Titanfall is Poised to Completely Change the FPS Genre
When I was at Fan Expo last August, someone in line for the State of Gaming panel asked the group of us waiting where we thought the industry was headed. Increasing the quantity and quality of free-to-play games was a popular answer. More mobile games for core gamers was another answer. Motion controlled games on Kinect, Wii U and PS Eye finally becoming proper gaming was a less popular suggestion but it was made.
After some pondering, I realized that those answers weren’t wrong but I had a better one. While all those ideas might be right, I think Titanfall might be a harbinger for where the industry is headed. It has nothing to do with mechs or pretty graphics or third-party triple-A games going exclusive. It has everything to do with dropping the single-player campaign and launching a game with only multiplayer.
If you look at the history of the FPS genre, it’s changed focus a lot over the last 20 years. The original games were all solely offline experiences with LAN multiplayer introduced shortly afterwards in Doom. The likes of Half-Life popularized narrative-focused games. Halo is credited with making regenerating health a common mechanic in FPS games along with breaking open the market for first-person shooters on consoles. And it was Battlefield 1942 reintroduced the military shooter subgenre that we first saw with Wolfenstein.
The most recent major genre change was with the release of Call of Duty 4: Modern Warfare. It wasn’t so much the fact that it changed the focus of the military shooter genre from World War II to a modern setting. Modern Warfare took the emphasis away from the single-player campaign and started shifting focus to the multiplayer. Sure, CoD4 was praised for its campaign but this was the turning point for the genre where multiplayer became more important than single-player.
Since Modern Warfare, it’s more the norm than the exception for the single-player mode to be almost an oversight for the developers. All the work goes into getting you to play online with friends and random other folks online for hours on end. Given that multiplayer is where most of the development and marketing dollars for first-person shooter are going, it was only a matter of time before the single-player campaign was dropped entirely from a triple-A FPS.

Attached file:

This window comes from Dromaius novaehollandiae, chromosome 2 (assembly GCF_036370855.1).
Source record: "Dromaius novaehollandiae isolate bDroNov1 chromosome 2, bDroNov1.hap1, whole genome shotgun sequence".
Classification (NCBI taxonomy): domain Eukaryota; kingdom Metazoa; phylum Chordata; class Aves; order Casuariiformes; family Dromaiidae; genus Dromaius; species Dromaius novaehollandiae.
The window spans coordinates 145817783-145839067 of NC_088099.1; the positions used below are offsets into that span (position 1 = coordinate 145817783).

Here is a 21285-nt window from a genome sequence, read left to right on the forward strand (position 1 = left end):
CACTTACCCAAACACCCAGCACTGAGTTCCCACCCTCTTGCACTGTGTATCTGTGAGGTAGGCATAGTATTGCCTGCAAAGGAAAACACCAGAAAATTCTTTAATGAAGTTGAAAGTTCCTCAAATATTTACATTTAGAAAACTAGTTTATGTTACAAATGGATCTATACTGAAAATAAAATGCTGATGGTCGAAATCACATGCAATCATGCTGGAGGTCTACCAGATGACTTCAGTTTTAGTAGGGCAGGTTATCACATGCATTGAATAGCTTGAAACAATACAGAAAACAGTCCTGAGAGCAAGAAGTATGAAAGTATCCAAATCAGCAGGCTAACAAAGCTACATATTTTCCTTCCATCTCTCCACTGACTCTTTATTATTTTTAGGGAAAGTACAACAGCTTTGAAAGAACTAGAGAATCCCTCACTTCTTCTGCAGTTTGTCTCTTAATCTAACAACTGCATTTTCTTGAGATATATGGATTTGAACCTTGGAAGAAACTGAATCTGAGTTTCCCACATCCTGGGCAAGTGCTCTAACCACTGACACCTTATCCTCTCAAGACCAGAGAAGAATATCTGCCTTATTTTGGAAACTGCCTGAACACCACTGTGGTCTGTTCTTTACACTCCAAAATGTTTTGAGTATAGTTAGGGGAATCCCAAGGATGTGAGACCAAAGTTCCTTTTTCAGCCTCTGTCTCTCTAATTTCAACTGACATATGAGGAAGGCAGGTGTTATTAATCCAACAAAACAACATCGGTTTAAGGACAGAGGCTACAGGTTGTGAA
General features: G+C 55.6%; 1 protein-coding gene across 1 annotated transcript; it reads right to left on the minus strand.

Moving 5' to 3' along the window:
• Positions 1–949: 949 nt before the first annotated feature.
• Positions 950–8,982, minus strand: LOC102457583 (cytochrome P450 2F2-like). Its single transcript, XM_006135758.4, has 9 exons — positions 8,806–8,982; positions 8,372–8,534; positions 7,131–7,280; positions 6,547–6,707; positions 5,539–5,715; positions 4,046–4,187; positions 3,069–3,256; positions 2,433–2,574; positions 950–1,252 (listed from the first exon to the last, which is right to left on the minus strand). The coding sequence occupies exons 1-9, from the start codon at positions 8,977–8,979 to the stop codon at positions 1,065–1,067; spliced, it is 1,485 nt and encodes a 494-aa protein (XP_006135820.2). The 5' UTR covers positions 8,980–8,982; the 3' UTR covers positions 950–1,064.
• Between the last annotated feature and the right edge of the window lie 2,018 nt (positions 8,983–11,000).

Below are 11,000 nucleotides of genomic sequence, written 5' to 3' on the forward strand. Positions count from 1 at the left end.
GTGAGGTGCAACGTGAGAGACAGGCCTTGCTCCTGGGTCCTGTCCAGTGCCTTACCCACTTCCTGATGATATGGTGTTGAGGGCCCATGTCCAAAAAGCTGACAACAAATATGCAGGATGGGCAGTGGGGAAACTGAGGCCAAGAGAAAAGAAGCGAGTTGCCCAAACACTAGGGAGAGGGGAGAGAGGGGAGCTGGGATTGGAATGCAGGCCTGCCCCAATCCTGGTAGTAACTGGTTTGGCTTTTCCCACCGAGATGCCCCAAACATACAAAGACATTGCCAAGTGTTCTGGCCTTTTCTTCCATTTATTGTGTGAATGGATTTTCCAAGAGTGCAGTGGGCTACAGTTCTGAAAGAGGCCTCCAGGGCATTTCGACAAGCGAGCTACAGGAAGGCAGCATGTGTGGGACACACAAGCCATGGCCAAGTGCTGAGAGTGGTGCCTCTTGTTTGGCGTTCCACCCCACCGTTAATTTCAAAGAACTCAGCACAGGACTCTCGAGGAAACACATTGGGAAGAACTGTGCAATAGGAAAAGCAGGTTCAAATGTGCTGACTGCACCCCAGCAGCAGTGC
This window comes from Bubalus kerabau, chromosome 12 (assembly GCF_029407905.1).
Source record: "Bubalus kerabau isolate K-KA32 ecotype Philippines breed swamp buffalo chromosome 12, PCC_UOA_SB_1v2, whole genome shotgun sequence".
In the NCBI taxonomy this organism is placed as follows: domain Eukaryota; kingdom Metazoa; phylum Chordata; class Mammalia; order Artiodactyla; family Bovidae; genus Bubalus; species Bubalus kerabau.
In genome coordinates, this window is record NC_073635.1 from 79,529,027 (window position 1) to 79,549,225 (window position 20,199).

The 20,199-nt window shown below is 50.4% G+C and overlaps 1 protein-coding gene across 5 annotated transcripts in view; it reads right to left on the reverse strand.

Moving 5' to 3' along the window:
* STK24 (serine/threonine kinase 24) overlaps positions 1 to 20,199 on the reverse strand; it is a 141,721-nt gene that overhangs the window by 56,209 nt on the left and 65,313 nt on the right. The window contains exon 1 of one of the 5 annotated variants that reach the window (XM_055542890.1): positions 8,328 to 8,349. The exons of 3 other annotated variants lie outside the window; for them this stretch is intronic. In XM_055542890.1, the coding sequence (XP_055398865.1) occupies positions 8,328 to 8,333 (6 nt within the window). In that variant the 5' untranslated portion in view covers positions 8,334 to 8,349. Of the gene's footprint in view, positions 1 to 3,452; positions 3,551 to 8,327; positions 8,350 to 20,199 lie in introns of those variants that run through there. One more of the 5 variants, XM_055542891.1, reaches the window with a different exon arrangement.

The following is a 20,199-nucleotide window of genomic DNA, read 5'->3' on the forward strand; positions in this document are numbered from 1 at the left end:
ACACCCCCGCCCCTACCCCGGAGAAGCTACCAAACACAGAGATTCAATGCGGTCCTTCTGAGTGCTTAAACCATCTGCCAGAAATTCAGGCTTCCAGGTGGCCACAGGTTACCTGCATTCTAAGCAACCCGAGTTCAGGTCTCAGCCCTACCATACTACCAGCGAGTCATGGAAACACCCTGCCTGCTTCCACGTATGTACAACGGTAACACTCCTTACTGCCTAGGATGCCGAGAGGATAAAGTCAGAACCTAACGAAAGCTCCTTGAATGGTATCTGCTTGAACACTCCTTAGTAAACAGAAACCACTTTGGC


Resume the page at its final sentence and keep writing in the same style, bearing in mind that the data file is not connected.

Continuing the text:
And that brings us to Titanfall. Many people are talking about the fact that it’s a new IP, that it has mechs and that it has freerunning/parkour elements. What nobody seems to be mentioning is that this is an evolutionary step for first-person shooters.
As I mentioned two paragraphs ago, the single-player campaign hasn’t been the key component of a first-person shooter since CoD4 in 2007. As a result of time and effort into making the multiplayer game modes better, first-person shooters have assumed a spot that the likes of Madden once held. Shooters are the games you boot up when you want to play with your friends.
When you look at recent statistics, the developers are putting their time in the right place. Even with shorter campaigns, a look at the Steam Achievements for CoD: Ghosts shows only 36% of gamers finished the campaign and 26% don’t even complete the first level of the game. Granted, that’s a sharp decline from the 57% who completed and 86% who started MW3’s campaign which is marginally down from the 58% of gamers who completed Modern Warfare 2’s campaign.